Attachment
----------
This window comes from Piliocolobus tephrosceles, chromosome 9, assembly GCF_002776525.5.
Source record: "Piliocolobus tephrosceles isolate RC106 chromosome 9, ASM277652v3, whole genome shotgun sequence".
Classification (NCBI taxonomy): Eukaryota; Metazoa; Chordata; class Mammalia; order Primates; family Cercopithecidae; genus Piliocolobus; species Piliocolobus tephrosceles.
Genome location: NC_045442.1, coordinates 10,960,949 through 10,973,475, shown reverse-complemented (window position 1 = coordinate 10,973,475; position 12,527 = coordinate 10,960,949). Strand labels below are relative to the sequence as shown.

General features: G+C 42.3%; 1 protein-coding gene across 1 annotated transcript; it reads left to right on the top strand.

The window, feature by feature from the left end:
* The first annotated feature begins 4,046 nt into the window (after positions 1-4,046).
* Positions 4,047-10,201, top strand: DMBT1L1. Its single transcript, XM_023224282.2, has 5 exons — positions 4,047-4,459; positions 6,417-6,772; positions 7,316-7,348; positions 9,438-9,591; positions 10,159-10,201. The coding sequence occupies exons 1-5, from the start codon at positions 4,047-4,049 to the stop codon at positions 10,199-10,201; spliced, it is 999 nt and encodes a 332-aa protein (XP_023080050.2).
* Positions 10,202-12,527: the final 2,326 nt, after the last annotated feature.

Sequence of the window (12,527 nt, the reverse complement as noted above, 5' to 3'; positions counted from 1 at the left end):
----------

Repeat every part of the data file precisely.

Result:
This window comes from Piliocolobus tephrosceles, chromosome 9, assembly GCF_002776525.5.
Source record: "Piliocolobus tephrosceles isolate RC106 chromosome 9, ASM277652v3, whole genome shotgun sequence".
Classification (NCBI taxonomy): Eukaryota; Metazoa; Chordata; class Mammalia; order Primates; family Cercopithecidae; genus Piliocolobus; species Piliocolobus tephrosceles.
Genome location: NC_045442.1, coordinates 10,960,949 through 10,973,475, shown reverse-complemented (window position 1 = coordinate 10,973,475; position 12,527 = coordinate 10,960,949). Strand labels below are relative to the sequence as shown.

General features: G+C 42.3%; 1 protein-coding gene across 1 annotated transcript; it reads left to right on the top strand.

The window, feature by feature from the left end:
* The first annotated feature begins 4,046 nt into the window (after positions 1-4,046).
* Positions 4,047-10,201, top strand: DMBT1L1. Its single transcript, XM_023224282.2, has 5 exons — positions 4,047-4,459; positions 6,417-6,772; positions 7,316-7,348; positions 9,438-9,591; positions 10,159-10,201. The coding sequence occupies exons 1-5, from the start codon at positions 4,047-4,049 to the stop codon at positions 10,199-10,201; spliced, it is 999 nt and encodes a 332-aa protein (XP_023080050.2).
* Positions 10,202-12,527: the final 2,326 nt, after the last annotated feature.

Sequence of the window (12,527 nt, the reverse complement as noted above, 5' to 3'; positions counted from 1 at the left end):